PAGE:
LAS VEGAS -- The New York Mets of 2008 didn't just have a closer problem. They had a bullpen problem.
The Mets of 2008 didn't just have a ninth-inning problem. They had a how-the-heck-do-we-get-to-the-ninth-inning problem.
Well, not anymore.
Now, after a stunning 12-player, three-team, winter meetings megadeal Wednesday night, the Mets have transformed their bullpen and transformed themselves.
J.J. Putz and K-Rod are an upgrade on everybody's eighth-and-ninth-inning bullpen-assassin combo.
Who beats that tag team? "Nobody," said one longtime talent evaluator Wednesday night. "To me, they're the best. And they're not just a great duo. They're a strikeout duo, too. There won't be many balls in play when those two guys are out there. As big as strikeouts are in the ninth inning, sometimes they're even bigger in the eighth."
True facts: K-Rod averaged 10.14 strikeouts per nine innings this season. Putz, even in a down year, averaged 10.88 whiffs per nine innings. And that was in the American League, where the lineups run nine deep.
Only two National League teams had a closer-setup combo in which each pitcher racked up that high a punch-out rate in 2008 -- the Cubs (Kerry Wood/Carlos Marmol) and the Dodgers (Takashi Saito/Jonathan Broxton/Hong-Chih Kuo). Not coincidentally, those staffs ranked third and first, respectively, in the league in bullpen ERA.
But now Wood is gone in Chicago. Saito is hurt in L.A. And it's the Mets who have assumed the throne.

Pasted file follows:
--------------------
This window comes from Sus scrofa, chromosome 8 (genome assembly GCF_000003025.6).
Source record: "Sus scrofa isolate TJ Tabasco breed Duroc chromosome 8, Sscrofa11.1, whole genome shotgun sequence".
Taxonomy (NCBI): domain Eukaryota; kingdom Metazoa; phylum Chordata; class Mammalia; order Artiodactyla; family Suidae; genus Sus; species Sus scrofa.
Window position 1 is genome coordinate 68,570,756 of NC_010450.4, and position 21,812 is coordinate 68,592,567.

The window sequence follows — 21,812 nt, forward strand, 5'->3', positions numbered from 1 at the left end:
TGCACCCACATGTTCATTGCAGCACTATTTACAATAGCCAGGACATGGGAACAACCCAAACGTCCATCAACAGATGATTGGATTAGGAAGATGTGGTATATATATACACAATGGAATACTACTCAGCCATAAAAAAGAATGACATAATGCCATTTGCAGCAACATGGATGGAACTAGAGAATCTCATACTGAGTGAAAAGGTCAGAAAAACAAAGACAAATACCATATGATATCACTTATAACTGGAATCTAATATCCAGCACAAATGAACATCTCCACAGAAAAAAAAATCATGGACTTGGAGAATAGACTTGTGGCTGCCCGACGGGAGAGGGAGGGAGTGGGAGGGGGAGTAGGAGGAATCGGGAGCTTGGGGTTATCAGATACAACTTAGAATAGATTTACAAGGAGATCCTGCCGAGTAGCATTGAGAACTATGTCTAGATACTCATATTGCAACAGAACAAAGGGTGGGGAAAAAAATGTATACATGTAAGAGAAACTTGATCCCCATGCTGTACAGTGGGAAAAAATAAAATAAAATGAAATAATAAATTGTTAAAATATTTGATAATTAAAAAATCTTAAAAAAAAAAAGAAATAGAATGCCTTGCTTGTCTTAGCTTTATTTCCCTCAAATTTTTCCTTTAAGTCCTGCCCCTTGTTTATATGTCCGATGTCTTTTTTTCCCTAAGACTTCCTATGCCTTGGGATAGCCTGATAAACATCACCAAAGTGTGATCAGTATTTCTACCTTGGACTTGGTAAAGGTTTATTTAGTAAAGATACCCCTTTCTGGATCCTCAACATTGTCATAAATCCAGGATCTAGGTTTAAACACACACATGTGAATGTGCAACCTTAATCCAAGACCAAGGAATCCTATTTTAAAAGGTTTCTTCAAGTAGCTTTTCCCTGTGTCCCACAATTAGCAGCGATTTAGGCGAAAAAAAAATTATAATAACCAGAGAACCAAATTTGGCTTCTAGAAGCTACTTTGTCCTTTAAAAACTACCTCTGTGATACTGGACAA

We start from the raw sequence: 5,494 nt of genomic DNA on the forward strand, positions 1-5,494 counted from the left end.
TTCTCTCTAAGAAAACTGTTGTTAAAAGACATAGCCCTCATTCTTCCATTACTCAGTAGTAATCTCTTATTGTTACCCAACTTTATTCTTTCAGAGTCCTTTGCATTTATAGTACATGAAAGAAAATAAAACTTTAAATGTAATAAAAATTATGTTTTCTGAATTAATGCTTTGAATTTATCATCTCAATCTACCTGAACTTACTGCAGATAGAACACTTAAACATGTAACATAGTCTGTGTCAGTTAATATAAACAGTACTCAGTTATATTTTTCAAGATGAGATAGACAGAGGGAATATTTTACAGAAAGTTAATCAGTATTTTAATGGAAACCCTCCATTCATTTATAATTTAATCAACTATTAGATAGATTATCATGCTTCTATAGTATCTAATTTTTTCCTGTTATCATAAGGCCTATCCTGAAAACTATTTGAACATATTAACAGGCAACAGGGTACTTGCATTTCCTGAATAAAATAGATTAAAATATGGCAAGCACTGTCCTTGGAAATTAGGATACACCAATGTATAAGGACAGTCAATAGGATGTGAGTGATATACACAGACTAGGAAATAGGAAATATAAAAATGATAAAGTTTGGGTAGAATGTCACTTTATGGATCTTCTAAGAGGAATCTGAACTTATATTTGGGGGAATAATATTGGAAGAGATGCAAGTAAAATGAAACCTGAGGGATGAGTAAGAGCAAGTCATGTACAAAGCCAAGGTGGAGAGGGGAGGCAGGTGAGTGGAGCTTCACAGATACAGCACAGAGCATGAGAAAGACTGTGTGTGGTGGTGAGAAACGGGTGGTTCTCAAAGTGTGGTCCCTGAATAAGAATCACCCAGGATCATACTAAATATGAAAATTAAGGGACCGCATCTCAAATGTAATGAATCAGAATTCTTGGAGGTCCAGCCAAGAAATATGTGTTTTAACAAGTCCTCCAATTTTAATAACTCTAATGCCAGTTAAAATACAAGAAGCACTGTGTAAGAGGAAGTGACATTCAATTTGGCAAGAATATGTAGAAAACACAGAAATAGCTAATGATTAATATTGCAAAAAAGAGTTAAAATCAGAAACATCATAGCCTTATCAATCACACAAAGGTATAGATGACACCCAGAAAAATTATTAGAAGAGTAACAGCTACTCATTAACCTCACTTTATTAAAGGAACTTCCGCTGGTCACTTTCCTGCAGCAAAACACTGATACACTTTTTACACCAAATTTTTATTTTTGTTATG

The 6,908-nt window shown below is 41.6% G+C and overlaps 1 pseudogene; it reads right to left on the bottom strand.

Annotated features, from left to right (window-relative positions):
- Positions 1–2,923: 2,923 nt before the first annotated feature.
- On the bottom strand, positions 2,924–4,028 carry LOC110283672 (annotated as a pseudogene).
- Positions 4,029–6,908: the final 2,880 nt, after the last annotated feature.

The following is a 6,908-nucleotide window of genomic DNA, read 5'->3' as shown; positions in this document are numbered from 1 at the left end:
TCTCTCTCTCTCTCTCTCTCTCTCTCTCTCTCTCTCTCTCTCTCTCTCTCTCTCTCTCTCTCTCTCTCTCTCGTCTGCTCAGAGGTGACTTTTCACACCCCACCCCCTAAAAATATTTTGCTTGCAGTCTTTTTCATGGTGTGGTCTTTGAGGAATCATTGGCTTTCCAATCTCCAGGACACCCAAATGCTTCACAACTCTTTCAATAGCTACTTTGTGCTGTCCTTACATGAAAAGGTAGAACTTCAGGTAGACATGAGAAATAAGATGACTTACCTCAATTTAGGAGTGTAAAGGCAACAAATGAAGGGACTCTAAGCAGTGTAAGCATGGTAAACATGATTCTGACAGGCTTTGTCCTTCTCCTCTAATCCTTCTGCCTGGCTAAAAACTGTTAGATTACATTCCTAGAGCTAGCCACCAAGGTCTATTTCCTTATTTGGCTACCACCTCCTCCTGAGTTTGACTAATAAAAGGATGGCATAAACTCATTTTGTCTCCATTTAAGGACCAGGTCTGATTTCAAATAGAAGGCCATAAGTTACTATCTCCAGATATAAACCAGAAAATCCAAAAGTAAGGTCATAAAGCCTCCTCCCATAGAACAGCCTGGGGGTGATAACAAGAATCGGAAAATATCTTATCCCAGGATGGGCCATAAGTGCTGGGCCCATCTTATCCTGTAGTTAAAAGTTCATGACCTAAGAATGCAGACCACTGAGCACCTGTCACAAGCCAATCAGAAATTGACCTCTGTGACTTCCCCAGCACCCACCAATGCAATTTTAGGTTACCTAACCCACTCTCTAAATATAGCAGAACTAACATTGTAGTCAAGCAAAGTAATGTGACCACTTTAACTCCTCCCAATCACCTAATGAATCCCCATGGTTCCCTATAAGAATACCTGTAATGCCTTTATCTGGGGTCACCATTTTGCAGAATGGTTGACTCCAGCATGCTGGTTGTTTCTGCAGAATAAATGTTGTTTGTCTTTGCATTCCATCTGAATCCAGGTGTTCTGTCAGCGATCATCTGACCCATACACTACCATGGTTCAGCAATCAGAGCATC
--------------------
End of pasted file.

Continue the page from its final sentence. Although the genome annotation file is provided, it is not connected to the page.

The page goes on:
We asked around Wednesday night in a lobby packed with baseball people. Nobody could come up with an eighth-inning/ninth-inning combo as formidable as the Mets' new twosome.
The reason is simple. As long as these two are healthy, there isn't a better tandem.
"They can play a 21-out game now," the same evaluator said of the Mets. "I give them a lot of credit. They just made a $13 million investment [in K-Rod], and now they've bolstered it with a character guy whose character is so good, he'll be willing to pitch the eighth inning."
Putz, of course, will have to be healthier than he was in 2008, when his 3.88 ERA was nearly triple his 1.38 mark in '07. But if he is, he changes the Mets' whole persona.
Just consider the bullpen disaster that did in this team this season:
The Mets were 13th in the league in ERA from the seventh inning on and 13th in bullpen ERA overall.
They blew 29 saves -- second most in the National League, behind St. Louis.
They gave up 61 home runs from the seventh inning on, tied with the Giants for the most in the league.
And those aren't even the most devastating numbers that defined the Mets' season. Consider these numbers:
If all games had ended after six innings this season, the Mets would have finished the year 11 games ahead of the Phillies (aka, the team that won the World Series).
If all games had ended after seven innings, the Mets would have finished six games ahead of the Phillies.
And if all games had even been just eight innings long instead of nine, the Mets would have finished five games ahead of the Phillies.
But the rules are the rules. And the rules say they had to play all nine. And it was those final innings that crushed the Mets.
The Phillies lost no games they led after eight innings. The Mets lost seven of them -- and lost 13 games they led after seven innings.
That's how seasons slip away. That's how one fatal flaw can undermine everyone and everything. That was the story of the 2008 Mets.
So one miraculous trade later, this doesn't just look like a whole new bullpen. It looks like a whole new team.
Jayson Stark is a senior writer for ESPN.com. His book, "The Stark Truth: The Most Overrated and Underrated Players in Baseball History," was published by Triumph Books and is available in bookstores. Click here to order a copy.